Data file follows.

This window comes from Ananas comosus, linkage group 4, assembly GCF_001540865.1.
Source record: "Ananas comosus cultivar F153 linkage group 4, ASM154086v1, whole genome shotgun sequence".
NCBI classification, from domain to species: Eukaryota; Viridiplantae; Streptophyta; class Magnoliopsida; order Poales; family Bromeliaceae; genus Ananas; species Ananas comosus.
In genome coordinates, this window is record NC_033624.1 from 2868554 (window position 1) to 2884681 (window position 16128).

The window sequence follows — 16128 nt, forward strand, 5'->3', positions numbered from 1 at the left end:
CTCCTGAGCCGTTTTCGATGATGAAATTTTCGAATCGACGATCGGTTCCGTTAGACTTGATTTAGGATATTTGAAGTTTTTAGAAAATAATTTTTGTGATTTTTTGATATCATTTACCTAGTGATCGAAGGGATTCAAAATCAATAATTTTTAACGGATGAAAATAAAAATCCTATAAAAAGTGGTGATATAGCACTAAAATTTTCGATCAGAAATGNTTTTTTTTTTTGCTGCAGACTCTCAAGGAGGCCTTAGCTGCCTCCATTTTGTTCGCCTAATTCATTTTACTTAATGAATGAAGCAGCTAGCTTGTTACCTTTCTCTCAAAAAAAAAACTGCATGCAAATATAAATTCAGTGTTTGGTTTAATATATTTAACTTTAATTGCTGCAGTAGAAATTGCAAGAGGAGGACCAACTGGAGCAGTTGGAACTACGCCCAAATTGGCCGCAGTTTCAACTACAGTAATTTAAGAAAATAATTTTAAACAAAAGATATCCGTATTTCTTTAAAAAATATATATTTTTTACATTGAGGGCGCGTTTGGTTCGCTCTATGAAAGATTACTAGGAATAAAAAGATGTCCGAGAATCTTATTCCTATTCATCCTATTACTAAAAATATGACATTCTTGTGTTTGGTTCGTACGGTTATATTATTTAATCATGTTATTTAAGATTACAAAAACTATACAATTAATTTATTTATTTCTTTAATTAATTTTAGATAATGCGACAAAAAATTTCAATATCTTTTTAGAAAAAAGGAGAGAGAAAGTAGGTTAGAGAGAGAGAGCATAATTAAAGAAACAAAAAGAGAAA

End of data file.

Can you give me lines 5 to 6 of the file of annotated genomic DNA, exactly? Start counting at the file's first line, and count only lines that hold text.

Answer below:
The window sequence follows — 16128 nt, forward strand, 5'->3', positions numbered from 1 at the left end:
CTCCTGAGCCGTTTTCGATGATGAAATTTTCGAATCGACGATCGGTTCCGTTAGACTTGATTTAGGATATTTGAAGTTTTTAGAAAATAATTTTTGTGATTTTTTGATATCATTTACCTAGTGATCGAAGGGATTCAAAATCAATAATTTTTAACGGATGAAAATAAAAATCCTATAAAAAGTGGTGATATAGCACTAAAATTTTCGATCAGAAATGNTTTTTTTTTTTGCTGCAGACTCTCAAGGAGGCCTTAGCTGCCTCCATTTTGTTCGCCTAATTCATTTTACTTAATGAATGAAGCAGCTAGCTTGTTACCTTTCTCTCAAAAAAAAAACTGCATGCAAATATAAATTCAGTGTTTGGTTTAATATATTTAACTTTAATTGCTGCAGTAGAAATTGCAAGAGGAGGACCAACTGGAGCAGTTGGAACTACGCCCAAATTGGCCGCAGTTTCAACTACAGTAATTTAAGAAAATAATTTTAAACAAAAGATATCCGTATTTCTTTAAAAAATATATATTTTTTACATTGAGGGCGCGTTTGGTTCGCTCTATGAAAGATTACTAGGAATAAAAAGATGTCCGAGAATCTTATTCCTATTCATCCTATTACTAAAAATATGACATTCTTGTGTTTGGTTCGTACGGTTATATTATTTAATCATGTTATTTAAGATTACAAAAACTATACAATTAATTTATTTATTTCTTTAATTAATTTTAGATAATGCGACAAAAAATTTCAATATCTTTTTAGAAAAAAGGAGAGAGAAAGTAGGTTAGAGAGAGAGAGCATAATTAAAGAAACAAAAAGAGAAA